Some good news: UK publishers are starting ebook lending pilots imminently. That is step one to what I hope will be a new day.
- Are you launching a new ebook service and looking for ways to get started on the right foot?
- Do you want your existing ebook collection to have the same vibrancy and staff support as your print collection?
- Frustrated by the different levels of ebook usage and knowledge among your Library users?
- Looking for ways to recommend ebook titles to users who aren’t in the Library building?
Ebooks are increasingly in demand, and libraries may experience a gap between their users’ needs and their ebook services. A combination of marketing, tech support, and readers’ advisory can fill this gap.
On February 5th, I am presenting a webinar on Ebook Merchandising. First, I would like to invite all you fine tumblarians to attend. Second, I would like to invite you to show off a little. Has your library been experimenting with ebook merchandising? Proud of some great ebook RA or tech classes you’ve worked up? I want to share your genius with the world. Drop a link or a note in my ask box and let me know, especially if you’ve got pictures/screenshots. I’m finishing up my slides and want to showcase as many libraries as I can as examples.
Henry Rollins (via zibazehdar)
Good news, Henry: there are 16,724 public library buildings in America, and, according to Hoover’s, only 10,967 Starbucks. YOUR WORLD IS NOW. HOORAY!
There are a few things in this article that I disagree with, but it’s these three paragraphs that are at the crux of it. There’s an abrupt segue here where collection development is suddenly equated to readers’ advisory, and I am not okay with that, because that assumption forms the basis for much of the rest of the article. Buying a lot of copies of something can be a way to suggest a book—but that does not mean that it does.
I’d argue that, when it comes to the finite book budgets of libraries across the nation, good collection development is occasionally at loggerheads with good readers’ advisory, and this is one of those times. Good collection development involves being responsive to the requests of the community, whatever you or any other interested observer thinks of the legitimacy of those requests. Good readers’ advisory involves being well-read, keeping recommended books in the library, and, incidentally, answering the question “what should I read next?” not just with a book handed across the counter, but with a conversation and a list of titles that very probably are not related to the librarian’s personal reading habits.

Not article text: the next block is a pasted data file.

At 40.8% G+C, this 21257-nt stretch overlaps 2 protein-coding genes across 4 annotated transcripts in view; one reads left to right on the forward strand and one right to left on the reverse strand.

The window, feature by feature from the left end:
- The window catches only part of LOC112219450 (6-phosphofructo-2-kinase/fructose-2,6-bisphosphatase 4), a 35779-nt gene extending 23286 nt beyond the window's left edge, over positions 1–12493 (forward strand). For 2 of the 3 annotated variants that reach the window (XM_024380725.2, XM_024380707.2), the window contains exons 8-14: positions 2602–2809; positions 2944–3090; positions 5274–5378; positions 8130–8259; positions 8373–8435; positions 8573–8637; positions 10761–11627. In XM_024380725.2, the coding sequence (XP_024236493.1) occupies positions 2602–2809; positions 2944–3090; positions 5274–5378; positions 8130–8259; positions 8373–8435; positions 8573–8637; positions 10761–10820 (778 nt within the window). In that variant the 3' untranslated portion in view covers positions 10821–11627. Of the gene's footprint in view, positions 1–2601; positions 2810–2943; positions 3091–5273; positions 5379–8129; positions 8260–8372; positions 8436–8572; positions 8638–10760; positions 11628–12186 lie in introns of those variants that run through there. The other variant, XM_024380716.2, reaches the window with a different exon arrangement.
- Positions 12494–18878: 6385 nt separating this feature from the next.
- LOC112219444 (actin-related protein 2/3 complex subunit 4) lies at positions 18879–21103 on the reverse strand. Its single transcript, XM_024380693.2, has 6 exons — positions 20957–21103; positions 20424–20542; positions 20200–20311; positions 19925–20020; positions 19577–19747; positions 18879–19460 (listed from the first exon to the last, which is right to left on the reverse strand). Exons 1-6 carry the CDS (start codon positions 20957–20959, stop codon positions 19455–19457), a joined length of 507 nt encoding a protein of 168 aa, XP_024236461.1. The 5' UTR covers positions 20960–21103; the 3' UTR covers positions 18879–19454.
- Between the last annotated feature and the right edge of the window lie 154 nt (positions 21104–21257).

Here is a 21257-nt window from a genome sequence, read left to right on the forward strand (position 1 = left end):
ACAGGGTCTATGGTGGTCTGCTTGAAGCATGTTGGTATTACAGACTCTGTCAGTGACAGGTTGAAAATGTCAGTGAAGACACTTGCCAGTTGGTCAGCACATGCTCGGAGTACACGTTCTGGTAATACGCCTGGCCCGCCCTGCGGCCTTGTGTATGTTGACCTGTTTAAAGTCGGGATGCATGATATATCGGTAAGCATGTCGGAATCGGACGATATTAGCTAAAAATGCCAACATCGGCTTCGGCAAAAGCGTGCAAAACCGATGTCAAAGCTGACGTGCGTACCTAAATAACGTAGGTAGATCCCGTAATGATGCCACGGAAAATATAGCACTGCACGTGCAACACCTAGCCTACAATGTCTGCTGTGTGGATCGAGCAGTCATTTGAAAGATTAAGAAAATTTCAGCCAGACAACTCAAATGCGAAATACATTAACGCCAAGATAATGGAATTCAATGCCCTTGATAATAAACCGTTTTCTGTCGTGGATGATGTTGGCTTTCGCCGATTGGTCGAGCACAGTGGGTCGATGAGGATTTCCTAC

When a situation like this leads to a tie, in the sense that you’ve got X dollars and you have to figure out the best way to spend it, my feeling is that the tie should go to the patron. It’s not our money. It’s their money, and we are the stewards of it. When I see people say, “Well, I wouldn’t spend $23k that way,” I feel they’re missing the point. Personally, if I had $23k to spend on books, I’d buy 23,000 copies of Stoner by John Williams and use them to construct a small hut in the middle of the Library, where I would take power naps throughout the day, and occasionally throw a dance party. But I don’t have that money; the Library does, and it was given to us by our patrons, who as a result ought to have some say in how it is spent.
We are trusted to spend that money on books that we have professionally evaluated and decided should be in the collection, but we are also trusted to provide items that people are asking for. If demand is high enough for a book that in a system of over half a million cardholders, 300 ebooks are needed to meet it, then that’s where the rubber meets the road in the library business, as my boss would say.
I appreciate that this attitude resonates with Greenfield, but it does more than resonate with me—it is my attitude, and it is how I do my job. (Not just because I actually believe it, by the way, though I do—but also because the collection development policy of my workplace requires it.) Ebooks being accessible in public libraries is a complex issue. There are many ways to improve it, and I agree that libraries will need to change a few things in the process, but it’s beyond the reach of very simple advice.